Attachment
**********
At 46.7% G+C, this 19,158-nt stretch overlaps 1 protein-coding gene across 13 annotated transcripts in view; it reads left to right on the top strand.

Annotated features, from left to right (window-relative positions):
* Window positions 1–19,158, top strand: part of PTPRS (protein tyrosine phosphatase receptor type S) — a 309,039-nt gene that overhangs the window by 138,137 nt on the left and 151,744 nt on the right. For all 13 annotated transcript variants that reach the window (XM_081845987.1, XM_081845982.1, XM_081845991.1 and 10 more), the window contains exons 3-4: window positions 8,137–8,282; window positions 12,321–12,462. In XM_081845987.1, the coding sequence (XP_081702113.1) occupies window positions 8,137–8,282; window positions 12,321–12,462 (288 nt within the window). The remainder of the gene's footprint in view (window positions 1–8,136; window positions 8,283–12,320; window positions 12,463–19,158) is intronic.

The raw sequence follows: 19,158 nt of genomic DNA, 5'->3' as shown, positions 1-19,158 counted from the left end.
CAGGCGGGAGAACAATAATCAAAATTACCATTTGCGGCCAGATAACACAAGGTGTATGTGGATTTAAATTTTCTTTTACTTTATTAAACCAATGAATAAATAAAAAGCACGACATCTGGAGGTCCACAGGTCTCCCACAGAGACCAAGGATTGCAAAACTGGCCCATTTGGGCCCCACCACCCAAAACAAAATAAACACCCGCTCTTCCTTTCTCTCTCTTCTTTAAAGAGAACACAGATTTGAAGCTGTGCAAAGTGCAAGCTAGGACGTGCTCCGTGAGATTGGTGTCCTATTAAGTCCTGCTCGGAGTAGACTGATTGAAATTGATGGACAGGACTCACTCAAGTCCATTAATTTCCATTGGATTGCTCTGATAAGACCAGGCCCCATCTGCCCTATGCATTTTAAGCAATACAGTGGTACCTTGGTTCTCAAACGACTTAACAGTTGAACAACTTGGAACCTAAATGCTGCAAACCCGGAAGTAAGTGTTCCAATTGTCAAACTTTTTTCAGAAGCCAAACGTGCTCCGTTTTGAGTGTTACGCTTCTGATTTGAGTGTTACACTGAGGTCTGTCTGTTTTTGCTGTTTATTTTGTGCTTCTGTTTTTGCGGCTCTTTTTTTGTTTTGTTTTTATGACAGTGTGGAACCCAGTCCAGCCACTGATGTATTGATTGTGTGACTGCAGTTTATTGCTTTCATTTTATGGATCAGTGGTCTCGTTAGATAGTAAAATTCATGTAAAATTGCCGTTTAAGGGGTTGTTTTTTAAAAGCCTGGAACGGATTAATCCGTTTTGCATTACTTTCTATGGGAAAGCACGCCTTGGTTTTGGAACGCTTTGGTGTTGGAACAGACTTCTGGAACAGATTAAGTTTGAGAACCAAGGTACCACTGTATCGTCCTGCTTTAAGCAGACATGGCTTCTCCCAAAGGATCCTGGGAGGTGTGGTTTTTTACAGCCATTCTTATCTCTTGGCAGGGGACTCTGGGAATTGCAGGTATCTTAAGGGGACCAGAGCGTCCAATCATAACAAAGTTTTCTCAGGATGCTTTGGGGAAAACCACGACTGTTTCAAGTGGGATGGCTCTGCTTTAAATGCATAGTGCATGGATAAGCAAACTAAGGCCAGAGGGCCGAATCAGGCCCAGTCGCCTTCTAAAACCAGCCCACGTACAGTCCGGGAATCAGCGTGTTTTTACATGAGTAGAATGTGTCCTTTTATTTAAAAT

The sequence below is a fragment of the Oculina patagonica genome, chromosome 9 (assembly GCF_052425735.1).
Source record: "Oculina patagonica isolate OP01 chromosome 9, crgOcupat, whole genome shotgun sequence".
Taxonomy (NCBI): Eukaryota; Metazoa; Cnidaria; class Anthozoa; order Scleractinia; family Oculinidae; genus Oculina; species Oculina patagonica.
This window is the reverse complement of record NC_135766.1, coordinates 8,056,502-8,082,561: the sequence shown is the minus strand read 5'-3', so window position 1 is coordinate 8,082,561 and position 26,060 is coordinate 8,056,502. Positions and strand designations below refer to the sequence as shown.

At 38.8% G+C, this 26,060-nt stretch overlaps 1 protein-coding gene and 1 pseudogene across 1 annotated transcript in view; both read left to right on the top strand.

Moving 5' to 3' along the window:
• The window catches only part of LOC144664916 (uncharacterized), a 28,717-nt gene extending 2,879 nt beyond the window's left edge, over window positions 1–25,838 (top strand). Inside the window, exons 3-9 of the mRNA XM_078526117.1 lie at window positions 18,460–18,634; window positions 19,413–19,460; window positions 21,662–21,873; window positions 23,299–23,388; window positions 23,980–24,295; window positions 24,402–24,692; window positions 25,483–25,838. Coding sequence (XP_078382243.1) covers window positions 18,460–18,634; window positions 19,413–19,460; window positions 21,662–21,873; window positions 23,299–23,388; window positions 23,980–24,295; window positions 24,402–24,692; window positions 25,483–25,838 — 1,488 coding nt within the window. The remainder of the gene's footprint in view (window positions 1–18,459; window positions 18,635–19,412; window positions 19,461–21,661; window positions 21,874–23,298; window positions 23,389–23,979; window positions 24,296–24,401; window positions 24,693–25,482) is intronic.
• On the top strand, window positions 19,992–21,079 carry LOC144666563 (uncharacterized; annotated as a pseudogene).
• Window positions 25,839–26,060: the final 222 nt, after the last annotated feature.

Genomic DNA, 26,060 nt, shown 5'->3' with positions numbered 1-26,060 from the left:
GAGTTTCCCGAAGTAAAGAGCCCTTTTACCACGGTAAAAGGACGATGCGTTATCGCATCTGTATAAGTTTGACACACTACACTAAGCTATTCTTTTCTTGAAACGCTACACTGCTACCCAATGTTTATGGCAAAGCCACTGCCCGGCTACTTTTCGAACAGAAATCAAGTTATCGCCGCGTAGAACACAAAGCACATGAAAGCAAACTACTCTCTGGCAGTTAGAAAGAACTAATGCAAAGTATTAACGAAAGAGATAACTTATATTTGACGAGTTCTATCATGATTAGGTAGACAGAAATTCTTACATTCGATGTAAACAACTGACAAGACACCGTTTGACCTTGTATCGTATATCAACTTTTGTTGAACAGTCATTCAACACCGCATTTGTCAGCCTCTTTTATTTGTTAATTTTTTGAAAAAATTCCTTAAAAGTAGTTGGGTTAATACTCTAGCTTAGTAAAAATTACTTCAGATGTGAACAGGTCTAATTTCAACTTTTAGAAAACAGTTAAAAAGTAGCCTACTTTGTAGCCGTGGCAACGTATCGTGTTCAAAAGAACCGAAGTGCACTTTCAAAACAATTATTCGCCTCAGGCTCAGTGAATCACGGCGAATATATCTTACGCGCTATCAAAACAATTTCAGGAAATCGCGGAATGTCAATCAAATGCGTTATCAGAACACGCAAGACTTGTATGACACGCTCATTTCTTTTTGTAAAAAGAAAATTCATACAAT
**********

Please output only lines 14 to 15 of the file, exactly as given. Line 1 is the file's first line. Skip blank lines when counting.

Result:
• Window positions 25,839–26,060: the final 222 nt, after the last annotated feature.

Genomic DNA, 26,060 nt, shown 5'->3' with positions numbered 1-26,060 from the left: